In early July, four members of the Church of Iran in the northern city of Rasht learned that each had been sentenced to ten years in prison for “actions against national security” including “propagating house churches” and “promoting Zionist Christianity”. They are, from left, Saheb Fadaie, Youcef Nadarkhani, Yasser Mossayebzadeh and Mohammadreza Omidi.
The four men, all former Muslims, were arrested on 13 May 2016 in a series of raids by Ministry of Intelligence agents on Christian homes in Rasht. They were released on bail within weeks.
On 14 June 2017, they were summoned to the 26th branch of the Revolutionary Court in Tehran, where Judge Ahmadzadeh told them they would receive a verdict within twenty days, and accused their church of receiving £500,000 per year from the British government.
The verdict was dated 24 June but only received on 6 July by the Christians’ lawyer, who will appeal, and must do so within twenty days of receipt of the verdict. It is thought that the men will remain out on bail until their appeal hearing.
Mohammadreza Omidi and Pastor Youcef Nadarkhani will have to serve two years of their sentence in internal exile in southern Iran, far away from their families: Omidi in Borazjan (more than 1100 km south of Rasht) and Nadarkhani in Nik Shahr (2000 km southeast of Rasht).
During the four men’s hearing on 14 June, Judge Abolghasem Salavati, who heads the 15th Branch of the Revolutionary Court and is notorious for issuing harsh sentences, entered the court room and interrupted proceedings, saying: “Christians make foolish claims”. It is thought his presence in court was intended to pressurise Judge Ahmadzadeh into issuing severe penalties.
Previously, Nadarkhani had been arrested and imprisoned in 2009 and sentenced to death for apostasy in 2010. He served almost three years in prison before he was acquitted and released in September 2012, although he was found guilty of evangelising and was ordered back to prison on 25 December 2012 and held until 7 January 2013.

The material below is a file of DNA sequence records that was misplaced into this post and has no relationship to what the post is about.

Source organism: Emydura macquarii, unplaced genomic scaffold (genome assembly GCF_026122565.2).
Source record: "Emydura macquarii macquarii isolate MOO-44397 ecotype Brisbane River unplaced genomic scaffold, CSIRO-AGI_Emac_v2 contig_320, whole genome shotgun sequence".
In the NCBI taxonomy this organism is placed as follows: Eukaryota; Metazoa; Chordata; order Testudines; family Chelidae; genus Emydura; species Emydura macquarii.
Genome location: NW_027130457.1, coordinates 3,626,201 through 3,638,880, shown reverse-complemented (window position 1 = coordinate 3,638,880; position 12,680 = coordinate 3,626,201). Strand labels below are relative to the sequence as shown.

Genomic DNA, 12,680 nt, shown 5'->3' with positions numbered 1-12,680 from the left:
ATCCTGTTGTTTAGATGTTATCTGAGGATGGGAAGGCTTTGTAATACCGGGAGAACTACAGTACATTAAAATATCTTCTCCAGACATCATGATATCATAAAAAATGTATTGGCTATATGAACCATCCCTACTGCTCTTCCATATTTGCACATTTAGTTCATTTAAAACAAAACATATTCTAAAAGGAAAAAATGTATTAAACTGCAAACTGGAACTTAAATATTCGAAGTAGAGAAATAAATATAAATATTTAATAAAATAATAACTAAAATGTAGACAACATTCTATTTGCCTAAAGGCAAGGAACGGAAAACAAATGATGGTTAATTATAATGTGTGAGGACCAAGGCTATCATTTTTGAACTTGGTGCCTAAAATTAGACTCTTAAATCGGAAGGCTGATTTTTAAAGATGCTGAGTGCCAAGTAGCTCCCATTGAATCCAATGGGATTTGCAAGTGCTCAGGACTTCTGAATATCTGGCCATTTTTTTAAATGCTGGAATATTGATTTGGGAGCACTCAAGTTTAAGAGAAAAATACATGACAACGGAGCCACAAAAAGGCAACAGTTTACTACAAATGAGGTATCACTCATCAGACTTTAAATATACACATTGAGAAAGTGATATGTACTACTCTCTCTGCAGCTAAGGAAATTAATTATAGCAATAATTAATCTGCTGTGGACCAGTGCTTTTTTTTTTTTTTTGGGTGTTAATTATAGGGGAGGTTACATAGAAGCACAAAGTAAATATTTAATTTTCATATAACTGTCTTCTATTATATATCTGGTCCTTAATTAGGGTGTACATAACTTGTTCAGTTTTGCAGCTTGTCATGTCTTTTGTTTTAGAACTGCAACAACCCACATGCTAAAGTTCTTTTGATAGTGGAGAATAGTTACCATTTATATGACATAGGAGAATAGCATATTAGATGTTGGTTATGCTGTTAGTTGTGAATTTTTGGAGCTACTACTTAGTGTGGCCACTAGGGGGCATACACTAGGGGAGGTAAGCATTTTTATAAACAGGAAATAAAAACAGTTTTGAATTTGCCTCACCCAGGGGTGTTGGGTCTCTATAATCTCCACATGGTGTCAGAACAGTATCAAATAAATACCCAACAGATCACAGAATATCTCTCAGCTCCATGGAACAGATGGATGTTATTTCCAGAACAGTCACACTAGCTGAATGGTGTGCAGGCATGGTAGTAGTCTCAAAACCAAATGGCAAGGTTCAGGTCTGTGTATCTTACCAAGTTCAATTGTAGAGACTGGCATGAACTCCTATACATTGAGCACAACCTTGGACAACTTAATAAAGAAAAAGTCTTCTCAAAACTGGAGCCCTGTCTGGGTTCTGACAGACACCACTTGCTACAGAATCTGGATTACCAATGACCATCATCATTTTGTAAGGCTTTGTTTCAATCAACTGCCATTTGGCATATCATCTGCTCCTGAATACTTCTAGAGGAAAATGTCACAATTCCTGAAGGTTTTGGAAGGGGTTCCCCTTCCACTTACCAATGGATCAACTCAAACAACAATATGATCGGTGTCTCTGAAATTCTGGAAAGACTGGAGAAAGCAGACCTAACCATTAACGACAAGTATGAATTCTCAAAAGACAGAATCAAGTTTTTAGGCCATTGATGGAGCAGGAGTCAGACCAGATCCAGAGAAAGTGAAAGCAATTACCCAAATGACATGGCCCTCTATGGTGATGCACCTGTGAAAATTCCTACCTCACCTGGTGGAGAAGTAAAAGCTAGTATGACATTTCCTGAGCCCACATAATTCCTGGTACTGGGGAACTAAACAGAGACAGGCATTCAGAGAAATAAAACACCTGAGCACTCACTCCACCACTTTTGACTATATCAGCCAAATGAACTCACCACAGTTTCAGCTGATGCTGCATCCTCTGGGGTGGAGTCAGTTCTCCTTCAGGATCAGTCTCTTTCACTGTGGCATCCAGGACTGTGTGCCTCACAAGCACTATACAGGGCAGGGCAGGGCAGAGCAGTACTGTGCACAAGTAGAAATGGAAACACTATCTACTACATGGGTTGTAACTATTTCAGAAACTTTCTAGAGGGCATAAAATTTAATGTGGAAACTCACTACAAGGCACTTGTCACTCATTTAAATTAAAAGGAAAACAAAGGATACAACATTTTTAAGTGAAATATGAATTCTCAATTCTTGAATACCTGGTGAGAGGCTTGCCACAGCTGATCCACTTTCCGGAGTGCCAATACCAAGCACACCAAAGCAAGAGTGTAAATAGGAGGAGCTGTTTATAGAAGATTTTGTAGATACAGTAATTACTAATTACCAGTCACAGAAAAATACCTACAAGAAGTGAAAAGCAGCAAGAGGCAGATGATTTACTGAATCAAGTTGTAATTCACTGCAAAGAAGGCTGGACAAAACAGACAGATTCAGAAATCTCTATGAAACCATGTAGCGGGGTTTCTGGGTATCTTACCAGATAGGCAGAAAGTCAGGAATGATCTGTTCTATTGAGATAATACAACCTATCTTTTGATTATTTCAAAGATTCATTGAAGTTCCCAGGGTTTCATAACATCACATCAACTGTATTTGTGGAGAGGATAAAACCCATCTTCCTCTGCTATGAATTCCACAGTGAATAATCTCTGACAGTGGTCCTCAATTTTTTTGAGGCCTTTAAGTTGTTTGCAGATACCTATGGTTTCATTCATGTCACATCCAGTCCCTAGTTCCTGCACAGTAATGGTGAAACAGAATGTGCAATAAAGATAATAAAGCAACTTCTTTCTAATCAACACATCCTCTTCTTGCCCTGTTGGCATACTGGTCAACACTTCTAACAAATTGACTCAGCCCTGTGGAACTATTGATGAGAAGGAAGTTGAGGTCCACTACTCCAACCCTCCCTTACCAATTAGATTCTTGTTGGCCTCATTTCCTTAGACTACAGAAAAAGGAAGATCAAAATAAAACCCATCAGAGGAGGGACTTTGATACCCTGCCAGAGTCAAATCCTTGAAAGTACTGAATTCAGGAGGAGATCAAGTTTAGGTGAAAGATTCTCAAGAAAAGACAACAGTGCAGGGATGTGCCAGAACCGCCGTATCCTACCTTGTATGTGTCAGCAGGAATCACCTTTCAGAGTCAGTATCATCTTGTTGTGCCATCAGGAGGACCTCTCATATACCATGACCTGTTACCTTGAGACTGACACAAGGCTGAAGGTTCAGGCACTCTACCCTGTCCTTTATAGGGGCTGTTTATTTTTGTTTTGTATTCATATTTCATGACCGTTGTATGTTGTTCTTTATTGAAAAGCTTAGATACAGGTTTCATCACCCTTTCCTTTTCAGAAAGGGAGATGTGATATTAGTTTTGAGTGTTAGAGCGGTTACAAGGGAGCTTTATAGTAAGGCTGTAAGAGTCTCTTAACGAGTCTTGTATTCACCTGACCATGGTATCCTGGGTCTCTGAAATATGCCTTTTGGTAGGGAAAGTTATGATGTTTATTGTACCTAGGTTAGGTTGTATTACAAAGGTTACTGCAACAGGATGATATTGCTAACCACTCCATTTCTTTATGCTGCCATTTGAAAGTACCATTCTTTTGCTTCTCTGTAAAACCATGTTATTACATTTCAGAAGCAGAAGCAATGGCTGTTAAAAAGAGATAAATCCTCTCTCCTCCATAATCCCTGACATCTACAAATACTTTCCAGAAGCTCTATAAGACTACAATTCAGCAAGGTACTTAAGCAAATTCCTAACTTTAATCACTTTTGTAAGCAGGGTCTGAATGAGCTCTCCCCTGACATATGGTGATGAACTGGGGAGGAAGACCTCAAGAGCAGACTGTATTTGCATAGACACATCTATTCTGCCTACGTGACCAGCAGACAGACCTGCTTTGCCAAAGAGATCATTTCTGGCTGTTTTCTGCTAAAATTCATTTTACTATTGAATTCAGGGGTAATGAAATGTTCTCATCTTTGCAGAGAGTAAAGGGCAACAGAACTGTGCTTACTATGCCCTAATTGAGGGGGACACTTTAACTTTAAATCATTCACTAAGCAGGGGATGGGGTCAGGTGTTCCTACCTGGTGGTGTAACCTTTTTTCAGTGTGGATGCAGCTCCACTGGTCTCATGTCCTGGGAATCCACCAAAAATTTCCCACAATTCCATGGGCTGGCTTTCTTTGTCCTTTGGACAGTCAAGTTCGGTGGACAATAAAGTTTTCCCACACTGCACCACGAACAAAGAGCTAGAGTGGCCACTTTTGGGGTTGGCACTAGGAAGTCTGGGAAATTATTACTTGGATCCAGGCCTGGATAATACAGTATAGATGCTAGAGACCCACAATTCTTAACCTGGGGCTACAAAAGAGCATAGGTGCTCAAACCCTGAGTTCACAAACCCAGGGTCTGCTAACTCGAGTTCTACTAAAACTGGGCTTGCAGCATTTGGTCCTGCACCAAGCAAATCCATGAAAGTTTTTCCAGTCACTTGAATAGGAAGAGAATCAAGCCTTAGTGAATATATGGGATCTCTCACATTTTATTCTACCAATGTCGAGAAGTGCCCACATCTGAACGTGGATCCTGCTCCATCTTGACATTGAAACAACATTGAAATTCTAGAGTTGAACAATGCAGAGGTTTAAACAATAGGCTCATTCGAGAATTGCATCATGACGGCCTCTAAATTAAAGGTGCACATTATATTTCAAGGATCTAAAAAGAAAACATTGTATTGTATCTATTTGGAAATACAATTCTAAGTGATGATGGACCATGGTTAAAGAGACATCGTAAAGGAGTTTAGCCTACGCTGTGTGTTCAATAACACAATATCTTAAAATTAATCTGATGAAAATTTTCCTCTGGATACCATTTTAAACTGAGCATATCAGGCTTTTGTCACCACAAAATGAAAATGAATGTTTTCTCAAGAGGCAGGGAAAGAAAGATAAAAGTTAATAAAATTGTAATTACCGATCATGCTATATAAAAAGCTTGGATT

In 2012, it was Judge Salavati who sentenced Nadarkhani’s lawyer Mohammad Ali Dadkhah to nine years in prison, a fine and a flogging (converted to a fine) for alleged crimes against the state.
On 13 May 2016, during a series of Ministry of Intelligence raids on Christian homes in the northern city of Rasht near the Caspian Sea, agents raided a house-church communion service. They arrested several Christians and confiscated Bibles, computers and mobile phones.
The security agents took Yasser Mossayebzadeh, who was the host of the meeting, and Youcef Nadarkhani and his wife Fatemeh Pasandideh into custody. Nadarkhani and Pasandideh were released later that day. Agents later summoned Mohammadreza Omidi and Saheb Fadaie to their office by phone and then arrested them in connection with the raids.
Mossayebzadeh and Fadaie were released on 28 and 29 May 2016, and Omidi on 7 June 2016, all on bonds equivalent to €29,000. On 24 July 2016, officials summoned Nadarkhani to court, charged him with “crimes against national security” and released him on the same bond.
On 10 September 2016, Mossayebzadeh, Fadaie and Omidi were sentenced to eighty lashes each for drinking alcohol (communion wine); they are still awaiting the outcome of their appeal against this verdict. It was the second time Fadaie and Omidi had been sentenced to flogging for taking communion wine. Non-Muslims are permitted to drink alcohol in Iran, but leaving Islam is forbidden, so converts to Christianity are not recognised as non-Muslims and thus may not drink alcohol.
(Christian Solidarity Worldwide, Middle East Concern, Morning Star News, Religious Liberty Prayer Bulletin, World Watch Monitor)